Cheating monkeys undermine group strength in enemy territory

Margaret Chatham Crofoot, Ian C. Gilby

Research output: Contribution to journalArticle

43 Scopus citations

Abstract

Inmany social animals, group-mates cooperate to defend their range against intrusion by neighboring groups. Because group size tends to be highly variable, such conflicts are often asymmetric. Although numerical superiority is assumed to provide a competitive advantage, small groups can generally defend their ranges, even when greatly outnumbered. The prevailing explanation for this puzzling phenomenon is that individuals in relatively large groups experience a greater temptation to flee from conflicts, in effect leveling the balance of power. Using playback experiments simulating territorial intrusions by wild capuchin monkey (Cebus capucinus) groups, we show that such a collective action problem does indeed undermine the competitive ability of large groups. Focal capuchins were more likely to run away from territorial intrusions when their group had a numeric advantage; each one-individual increase in relative group size raised the odds of flight by 25%. However, interaction location had a more important impact on individuals' reactions, creating a strong home-field advantage. After controlling for relative group size, the odds that a focal animal fled were 91% lower in experiments that occurred in the center compared with on the edge of its group's range, whereas the odds that it rushed toward the speaker were more than sixfold higher. These location-dependent patterns of defection and cooperation create a competitive advantage for residents over intruders across a wide range of relative group sizes, which may stabilize range boundaries and provide a general explanation for howgroups ofwidely divergent sizes can coexist, even in the face of intense intergroup competition.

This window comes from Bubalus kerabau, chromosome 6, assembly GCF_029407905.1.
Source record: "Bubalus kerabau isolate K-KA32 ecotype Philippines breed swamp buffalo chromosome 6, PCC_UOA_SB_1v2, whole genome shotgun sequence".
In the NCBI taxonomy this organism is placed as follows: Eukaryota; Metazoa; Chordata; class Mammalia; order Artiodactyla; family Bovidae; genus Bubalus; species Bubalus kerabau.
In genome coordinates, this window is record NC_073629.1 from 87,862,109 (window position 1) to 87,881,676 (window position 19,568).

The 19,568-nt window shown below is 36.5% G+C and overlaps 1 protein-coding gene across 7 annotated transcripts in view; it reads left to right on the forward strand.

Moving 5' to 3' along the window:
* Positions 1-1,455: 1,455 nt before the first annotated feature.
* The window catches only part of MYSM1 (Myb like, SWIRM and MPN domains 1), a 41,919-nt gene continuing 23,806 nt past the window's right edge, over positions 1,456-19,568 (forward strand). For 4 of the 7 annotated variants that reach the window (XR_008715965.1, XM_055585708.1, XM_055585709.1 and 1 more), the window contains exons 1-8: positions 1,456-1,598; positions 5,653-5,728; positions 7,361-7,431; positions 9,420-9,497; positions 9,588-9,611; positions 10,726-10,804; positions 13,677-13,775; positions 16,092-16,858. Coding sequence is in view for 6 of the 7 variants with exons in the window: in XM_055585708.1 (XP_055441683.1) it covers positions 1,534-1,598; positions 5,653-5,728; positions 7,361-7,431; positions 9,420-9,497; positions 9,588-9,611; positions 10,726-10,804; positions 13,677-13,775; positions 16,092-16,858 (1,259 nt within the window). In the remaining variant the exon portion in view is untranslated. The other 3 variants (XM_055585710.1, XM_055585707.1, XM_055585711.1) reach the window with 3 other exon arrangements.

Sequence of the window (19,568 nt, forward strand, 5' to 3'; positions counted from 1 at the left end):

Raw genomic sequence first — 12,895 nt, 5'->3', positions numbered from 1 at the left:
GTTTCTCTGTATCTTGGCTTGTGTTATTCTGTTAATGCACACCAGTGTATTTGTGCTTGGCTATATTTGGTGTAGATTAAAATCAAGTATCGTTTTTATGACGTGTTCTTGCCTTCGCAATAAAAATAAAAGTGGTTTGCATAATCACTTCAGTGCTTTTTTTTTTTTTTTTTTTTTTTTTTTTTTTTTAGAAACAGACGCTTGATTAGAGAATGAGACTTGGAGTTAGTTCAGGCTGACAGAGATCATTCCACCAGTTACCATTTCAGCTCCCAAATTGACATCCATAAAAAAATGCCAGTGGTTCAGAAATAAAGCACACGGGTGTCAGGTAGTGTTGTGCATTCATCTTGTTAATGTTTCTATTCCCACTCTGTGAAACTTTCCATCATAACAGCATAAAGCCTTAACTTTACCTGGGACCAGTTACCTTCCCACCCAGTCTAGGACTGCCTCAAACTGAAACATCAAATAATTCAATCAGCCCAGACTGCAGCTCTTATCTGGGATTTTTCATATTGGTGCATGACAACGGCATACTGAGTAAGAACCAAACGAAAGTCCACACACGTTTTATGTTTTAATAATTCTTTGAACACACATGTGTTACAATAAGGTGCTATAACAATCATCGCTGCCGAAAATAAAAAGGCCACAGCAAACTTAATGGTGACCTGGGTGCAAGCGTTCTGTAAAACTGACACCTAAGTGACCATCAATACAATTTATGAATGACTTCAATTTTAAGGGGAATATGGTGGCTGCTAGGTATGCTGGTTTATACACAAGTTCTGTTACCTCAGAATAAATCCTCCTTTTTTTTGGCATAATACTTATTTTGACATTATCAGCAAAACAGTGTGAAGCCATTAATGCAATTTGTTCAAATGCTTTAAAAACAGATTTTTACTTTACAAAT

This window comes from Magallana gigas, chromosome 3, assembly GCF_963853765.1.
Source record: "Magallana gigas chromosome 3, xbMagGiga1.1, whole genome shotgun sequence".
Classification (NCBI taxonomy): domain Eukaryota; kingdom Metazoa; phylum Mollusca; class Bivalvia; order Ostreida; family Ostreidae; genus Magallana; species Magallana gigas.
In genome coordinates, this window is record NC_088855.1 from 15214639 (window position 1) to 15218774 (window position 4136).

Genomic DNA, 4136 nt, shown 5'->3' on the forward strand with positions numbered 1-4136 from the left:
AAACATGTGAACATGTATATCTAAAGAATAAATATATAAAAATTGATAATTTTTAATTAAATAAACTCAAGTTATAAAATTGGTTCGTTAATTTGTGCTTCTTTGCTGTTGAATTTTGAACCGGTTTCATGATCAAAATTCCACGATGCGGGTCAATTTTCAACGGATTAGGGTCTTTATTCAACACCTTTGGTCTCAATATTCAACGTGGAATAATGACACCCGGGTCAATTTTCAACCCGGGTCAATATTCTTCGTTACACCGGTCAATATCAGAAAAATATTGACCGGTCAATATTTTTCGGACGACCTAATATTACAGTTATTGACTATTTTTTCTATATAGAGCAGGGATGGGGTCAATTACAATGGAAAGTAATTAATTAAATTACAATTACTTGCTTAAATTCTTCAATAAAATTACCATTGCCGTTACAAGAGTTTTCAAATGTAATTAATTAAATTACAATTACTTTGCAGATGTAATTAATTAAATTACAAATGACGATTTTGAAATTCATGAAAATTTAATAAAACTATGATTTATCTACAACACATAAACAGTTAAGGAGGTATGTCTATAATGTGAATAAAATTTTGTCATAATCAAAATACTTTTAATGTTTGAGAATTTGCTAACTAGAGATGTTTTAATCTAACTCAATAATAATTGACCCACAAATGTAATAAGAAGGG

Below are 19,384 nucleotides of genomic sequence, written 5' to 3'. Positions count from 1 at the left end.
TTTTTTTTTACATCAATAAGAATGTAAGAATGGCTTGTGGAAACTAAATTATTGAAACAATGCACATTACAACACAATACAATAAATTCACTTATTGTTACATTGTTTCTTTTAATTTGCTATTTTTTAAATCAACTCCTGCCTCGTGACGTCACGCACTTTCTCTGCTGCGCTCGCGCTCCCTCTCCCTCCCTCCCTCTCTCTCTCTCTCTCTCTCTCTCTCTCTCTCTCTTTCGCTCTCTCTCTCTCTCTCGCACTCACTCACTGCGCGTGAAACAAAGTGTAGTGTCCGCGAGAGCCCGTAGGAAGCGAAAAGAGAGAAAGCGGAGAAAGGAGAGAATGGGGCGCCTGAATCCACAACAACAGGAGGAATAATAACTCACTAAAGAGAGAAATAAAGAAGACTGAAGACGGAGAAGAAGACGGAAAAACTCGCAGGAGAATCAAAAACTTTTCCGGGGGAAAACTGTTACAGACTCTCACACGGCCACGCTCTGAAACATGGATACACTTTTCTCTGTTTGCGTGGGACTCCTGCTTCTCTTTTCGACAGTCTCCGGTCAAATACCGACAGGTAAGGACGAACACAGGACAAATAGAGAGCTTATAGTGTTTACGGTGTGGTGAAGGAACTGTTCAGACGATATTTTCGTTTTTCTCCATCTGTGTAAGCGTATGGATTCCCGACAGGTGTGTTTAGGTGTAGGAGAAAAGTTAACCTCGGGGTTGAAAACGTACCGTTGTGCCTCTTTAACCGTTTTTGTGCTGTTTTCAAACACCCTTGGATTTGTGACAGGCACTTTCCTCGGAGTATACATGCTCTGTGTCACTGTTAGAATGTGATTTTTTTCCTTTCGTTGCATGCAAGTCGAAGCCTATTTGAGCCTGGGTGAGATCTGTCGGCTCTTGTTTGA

Original languageEnglish (US)
Pages (from-to)501-505
Number of pages5
JournalProceedings of the National Academy of Sciences of the United States of America
Volume109
Issue number2
DOIs
StatePublished - Jan 10 2012
Externally publishedYes

    Fingerprint

Keywords

  • Barro Colorado Island
  • Intergroup aggression
  • Panama
  • Resource holding potential
  • Territoriality

ASJC Scopus subject areas

  • General

Cite this